When , charge distribution becomes uniform and the collinear antiferromagnetic phase appears. The transition between the CDW phase and the chargeuniform antiferromagnetic phase is of first order, as in the HartreeFock approximation.
Finally, we discuss the charge gap obtained by the VMC method. As shown in Fig. 10, when and are relatively larger than , for the CDW phases converges to a nonzero value, suggesting the two phases are insulating. However, at smaller values, approaches a tiny value, and we cannot firmly conclude that the phases are insulating. Larger system sizes are needed to investigate the size of the charge gap in this region.
Iv Discussion
iv.1 Origin of charge order
When is small while is dominant, a chargeuniform state is favorable since prohibits double occupation of electrons. By contrast, for the large and  region, basic chargeorder patterns of the CDW phases can be understood by considering the atomic limit ().
Let us first consider the case of small but nonzero . When while is turned on, the original honeycomb lattice decouples into doubled triangular lattices. One has only to minimize the energy for each sublattice or , separately, by choosing the plausible chargeordering patterns. It is enough to find such configurations by minimizing the energy of a local triangle connected by . At half filling, the number of electrons per triangle should be three. Besides, positive favors empty sites to reduce the energy loss in , while onsite disfavors doubly occupied sites. Consequently, the optimal charge configuration is a 012type charge pattern. Note that the number of degenerate configurations is finite, but still large. The 012 pattern is sixfold degenerate for each sublattice or , and, therefore, the total number of degeneracy on the honeycomb lattice is .
These configurations can be divided into two types that cannot be transformed to each other by mirroring or rotation; namely, 001122type [see Fig. 4(b)] and 021120type [see Fig. 11] charge orderings. Both of them are 18fold degenerate, respectively. In the atomic limit, these two states have exactly the same energy; however, quantum fluctuations lift the degeneracy. The HartreeFock approximation predicts that nonzero hopping favors the 001122type pattern.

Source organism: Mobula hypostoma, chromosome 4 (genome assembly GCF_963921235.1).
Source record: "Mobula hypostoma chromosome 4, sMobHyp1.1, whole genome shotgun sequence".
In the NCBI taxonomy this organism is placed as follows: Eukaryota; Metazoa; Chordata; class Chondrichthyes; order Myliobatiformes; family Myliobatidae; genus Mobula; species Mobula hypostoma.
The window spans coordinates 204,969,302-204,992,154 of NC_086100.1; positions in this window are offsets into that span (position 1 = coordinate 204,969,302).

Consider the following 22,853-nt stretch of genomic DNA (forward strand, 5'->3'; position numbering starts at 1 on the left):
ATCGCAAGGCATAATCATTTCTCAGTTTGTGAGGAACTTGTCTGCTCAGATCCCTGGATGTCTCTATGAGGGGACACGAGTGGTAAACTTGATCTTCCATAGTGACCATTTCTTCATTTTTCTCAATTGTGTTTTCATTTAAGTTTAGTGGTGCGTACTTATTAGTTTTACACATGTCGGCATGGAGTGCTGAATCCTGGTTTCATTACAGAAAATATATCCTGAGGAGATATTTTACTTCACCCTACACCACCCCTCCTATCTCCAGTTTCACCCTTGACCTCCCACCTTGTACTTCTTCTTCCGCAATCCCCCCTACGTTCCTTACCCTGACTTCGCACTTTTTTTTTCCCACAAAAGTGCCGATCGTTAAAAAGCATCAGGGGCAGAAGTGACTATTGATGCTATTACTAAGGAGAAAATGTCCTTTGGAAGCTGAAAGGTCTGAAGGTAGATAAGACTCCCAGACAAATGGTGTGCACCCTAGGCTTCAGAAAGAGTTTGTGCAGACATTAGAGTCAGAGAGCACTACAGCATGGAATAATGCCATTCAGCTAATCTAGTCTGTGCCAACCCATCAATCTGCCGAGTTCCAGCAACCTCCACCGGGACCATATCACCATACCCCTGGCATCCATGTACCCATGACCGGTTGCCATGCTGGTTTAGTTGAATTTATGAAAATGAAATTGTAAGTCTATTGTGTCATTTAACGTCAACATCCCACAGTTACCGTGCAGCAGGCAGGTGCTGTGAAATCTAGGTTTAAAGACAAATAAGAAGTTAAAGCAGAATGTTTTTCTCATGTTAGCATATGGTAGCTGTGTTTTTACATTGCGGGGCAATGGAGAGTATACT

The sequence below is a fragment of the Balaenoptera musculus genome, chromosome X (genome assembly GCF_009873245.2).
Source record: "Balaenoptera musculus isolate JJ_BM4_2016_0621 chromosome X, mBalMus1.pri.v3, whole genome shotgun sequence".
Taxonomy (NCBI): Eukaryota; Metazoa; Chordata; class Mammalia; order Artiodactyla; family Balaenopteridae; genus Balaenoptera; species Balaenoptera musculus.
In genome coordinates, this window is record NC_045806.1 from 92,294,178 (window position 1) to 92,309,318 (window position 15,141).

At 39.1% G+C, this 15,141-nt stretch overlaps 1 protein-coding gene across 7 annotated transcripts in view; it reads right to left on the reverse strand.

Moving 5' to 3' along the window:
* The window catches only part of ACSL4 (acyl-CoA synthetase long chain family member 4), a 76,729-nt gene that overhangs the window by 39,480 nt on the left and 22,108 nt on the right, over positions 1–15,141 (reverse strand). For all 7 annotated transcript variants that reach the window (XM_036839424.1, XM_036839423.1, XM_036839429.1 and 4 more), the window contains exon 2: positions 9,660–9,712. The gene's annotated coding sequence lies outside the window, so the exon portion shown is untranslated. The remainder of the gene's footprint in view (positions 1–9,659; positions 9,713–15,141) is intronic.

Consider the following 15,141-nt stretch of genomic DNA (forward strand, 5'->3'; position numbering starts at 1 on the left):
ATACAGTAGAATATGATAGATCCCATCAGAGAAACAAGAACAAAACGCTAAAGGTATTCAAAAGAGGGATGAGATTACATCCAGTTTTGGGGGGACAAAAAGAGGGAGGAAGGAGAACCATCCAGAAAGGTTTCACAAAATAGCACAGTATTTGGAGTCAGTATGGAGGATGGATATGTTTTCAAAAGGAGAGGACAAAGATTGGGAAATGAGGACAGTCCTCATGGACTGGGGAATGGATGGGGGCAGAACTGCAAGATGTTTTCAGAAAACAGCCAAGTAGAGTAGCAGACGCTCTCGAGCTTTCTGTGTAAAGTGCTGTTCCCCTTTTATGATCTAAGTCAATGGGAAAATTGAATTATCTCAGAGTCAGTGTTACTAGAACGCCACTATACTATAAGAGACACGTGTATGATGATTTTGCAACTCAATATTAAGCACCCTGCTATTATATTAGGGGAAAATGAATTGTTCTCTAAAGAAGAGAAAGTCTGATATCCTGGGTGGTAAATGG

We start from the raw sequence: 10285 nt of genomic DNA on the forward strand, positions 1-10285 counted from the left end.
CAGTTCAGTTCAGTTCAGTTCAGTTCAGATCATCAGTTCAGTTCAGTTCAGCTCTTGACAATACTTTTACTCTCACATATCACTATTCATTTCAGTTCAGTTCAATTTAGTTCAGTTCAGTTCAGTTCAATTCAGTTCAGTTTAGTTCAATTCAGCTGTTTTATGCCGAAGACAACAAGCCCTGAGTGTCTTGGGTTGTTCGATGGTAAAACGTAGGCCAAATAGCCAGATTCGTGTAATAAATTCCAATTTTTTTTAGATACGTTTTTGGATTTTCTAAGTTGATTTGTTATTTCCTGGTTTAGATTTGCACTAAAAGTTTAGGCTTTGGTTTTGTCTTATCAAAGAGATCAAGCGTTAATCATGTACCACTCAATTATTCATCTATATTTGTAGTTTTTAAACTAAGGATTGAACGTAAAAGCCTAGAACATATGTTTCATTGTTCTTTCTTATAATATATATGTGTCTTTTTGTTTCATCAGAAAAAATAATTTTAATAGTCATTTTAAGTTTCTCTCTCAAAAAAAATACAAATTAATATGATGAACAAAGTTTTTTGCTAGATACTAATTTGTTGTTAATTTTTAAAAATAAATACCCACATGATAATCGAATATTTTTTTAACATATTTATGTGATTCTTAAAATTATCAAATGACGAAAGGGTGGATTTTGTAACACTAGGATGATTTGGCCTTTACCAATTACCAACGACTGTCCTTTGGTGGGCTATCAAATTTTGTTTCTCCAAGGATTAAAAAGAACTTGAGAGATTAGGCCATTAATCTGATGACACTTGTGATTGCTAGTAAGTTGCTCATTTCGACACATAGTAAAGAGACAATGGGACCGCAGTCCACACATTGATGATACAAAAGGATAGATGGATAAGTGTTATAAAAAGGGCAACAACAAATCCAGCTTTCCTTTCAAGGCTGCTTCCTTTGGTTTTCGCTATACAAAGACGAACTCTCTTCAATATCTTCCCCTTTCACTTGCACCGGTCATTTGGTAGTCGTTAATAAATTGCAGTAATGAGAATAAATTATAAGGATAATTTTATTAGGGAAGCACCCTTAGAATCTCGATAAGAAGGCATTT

In contrast to the case, in the absence of , the ground state in the atomic limit shows macroscopic degeneracy. Since double occupation is no longer prohibited by , the number of singly occupied sites is flexible. Meanwhile, the total number of electrons should be identical to the number of sites at half filling. Therefore, any two different local charge patterns can be turned into without any additional energy cost. As in the case, nonzero hopping lifts the degeneracy and seems to select the 220200type CDW phase.
When , the transition point between the chargeuniform antiferromagnetic collinear state and 001122type CDW state can be estimated by comparing their energies. On a single triangle connected by , the chargeuniform state gives per site when the spins are assumed to be fully polarized, while the CDW state gives per site. As a result, the CDW phase is stable when . The phase boundaries obtained by the HartreeFock approximation and the VMC method are in good agreement with this prediction.
iv.2 Origin of magnetic order
Let us consider the origin of magnetic order coexisting with CDW for large and . In the 001122type CDW phase, spin degrees of freedom survive for singly occupied sites [see Fig. 4(b)], and superexchange interaction is generated via virtual hopping processes. For the singly occupied sites next to each other, is generated by the secondorder process. Similarly, for the singly occupied sites connected by the Manhattan distance, , , and are generated by the sixthorder process. These processes realize the square Heisenberg model with , as shown in Fig. 12.
When , this is basically the simple antiferromagnetic square Heisenberg model, and conventional antiferromagnetic Néel order is expected. On the other hand, when , the system nearly decouples into isolated dimers, and staggered dimer order is expected. Such a coupleddimer antiferromagnetic model [38; 39; 40; 41] has been previously numerically studied. For , the Néeldimer transition occurs at [39; 40; 41].